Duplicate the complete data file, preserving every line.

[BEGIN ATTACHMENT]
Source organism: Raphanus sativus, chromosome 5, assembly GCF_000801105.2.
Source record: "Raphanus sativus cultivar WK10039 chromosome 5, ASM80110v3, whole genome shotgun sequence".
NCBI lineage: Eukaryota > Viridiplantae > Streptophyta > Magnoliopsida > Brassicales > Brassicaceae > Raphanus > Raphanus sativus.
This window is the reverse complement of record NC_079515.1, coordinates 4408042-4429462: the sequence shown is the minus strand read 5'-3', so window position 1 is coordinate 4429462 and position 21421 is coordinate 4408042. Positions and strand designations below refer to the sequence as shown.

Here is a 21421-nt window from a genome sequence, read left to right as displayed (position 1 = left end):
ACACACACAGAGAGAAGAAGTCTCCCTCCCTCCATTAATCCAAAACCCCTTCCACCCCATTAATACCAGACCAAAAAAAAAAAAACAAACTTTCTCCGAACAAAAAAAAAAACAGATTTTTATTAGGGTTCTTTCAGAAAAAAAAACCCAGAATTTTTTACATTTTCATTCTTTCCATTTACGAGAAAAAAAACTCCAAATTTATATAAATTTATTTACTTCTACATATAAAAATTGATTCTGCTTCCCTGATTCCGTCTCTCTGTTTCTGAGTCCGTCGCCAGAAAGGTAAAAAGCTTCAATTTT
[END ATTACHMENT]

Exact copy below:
Source organism: Raphanus sativus, chromosome 5, assembly GCF_000801105.2.
Source record: "Raphanus sativus cultivar WK10039 chromosome 5, ASM80110v3, whole genome shotgun sequence".
NCBI lineage: Eukaryota > Viridiplantae > Streptophyta > Magnoliopsida > Brassicales > Brassicaceae > Raphanus > Raphanus sativus.
This window is the reverse complement of record NC_079515.1, coordinates 4408042-4429462: the sequence shown is the minus strand read 5'-3', so window position 1 is coordinate 4429462 and position 21421 is coordinate 4408042. Positions and strand designations below refer to the sequence as shown.

Here is a 21421-nt window from a genome sequence, read left to right as displayed (position 1 = left end):
ACACACACAGAGAGAAGAAGTCTCCCTCCCTCCATTAATCCAAAACCCCTTCCACCCCATTAATACCAGACCAAAAAAAAAAAAACAAACTTTCTCCGAACAAAAAAAAAAACAGATTTTTATTAGGGTTCTTTCAGAAAAAAAAACCCAGAATTTTTTACATTTTCATTCTTTCCATTTACGAGAAAAAAAACTCCAAATTTATATAAATTTATTTACTTCTACATATAAAAATTGATTCTGCTTCCCTGATTCCGTCTCTCTGTTTCTGAGTCCGTCGCCAGAAAGGTAAAAAGCTTCAATTTT